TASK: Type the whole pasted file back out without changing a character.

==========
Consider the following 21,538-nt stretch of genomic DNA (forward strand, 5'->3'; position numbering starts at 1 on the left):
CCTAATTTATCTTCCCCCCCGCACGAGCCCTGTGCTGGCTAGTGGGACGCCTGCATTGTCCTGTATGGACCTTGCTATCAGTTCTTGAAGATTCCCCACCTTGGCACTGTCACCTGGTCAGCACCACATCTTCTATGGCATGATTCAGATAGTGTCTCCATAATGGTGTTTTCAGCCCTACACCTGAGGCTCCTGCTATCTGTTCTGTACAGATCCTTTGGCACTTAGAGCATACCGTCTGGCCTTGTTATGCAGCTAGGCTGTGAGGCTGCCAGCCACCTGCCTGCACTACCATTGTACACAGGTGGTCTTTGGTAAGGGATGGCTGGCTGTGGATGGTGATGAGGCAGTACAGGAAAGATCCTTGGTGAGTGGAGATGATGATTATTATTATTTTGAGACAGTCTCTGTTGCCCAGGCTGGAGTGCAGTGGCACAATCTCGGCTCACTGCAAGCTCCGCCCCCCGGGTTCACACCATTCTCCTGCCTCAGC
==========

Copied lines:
Consider the following 21,538-nt stretch of genomic DNA (forward strand, 5'->3'; position numbering starts at 1 on the left):
CCTAATTTATCTTCCCCCCCGCACGAGCCCTGTGCTGGCTAGTGGGACGCCTGCATTGTCCTGTATGGACCTTGCTATCAGTTCTTGAAGATTCCCCACCTTGGCACTGTCACCTGGTCAGCACCACATCTTCTATGGCATGATTCAGATAGTGTCTCCATAATGGTGTTTTCAGCCCTACACCTGAGGCTCCTGCTATCTGTTCTGTACAGATCCTTTGGCACTTAGAGCATACCGTCTGGCCTTGTTATGCAGCTAGGCTGTGAGGCTGCCAGCCACCTGCCTGCACTACCATTGTACACAGGTGGTCTTTGGTAAGGGATGGCTGGCTGTGGATGGTGATGAGGCAGTACAGGAAAGATCCTTGGTGAGTGGAGATGATGATTATTATTATTTTGAGACAGTCTCTGTTGCCCAGGCTGGAGTGCAGTGGCACAATCTCGGCTCACTGCAAGCTCCGCCCCCCGGGTTCACACCATTCTCCTGCCTCAGC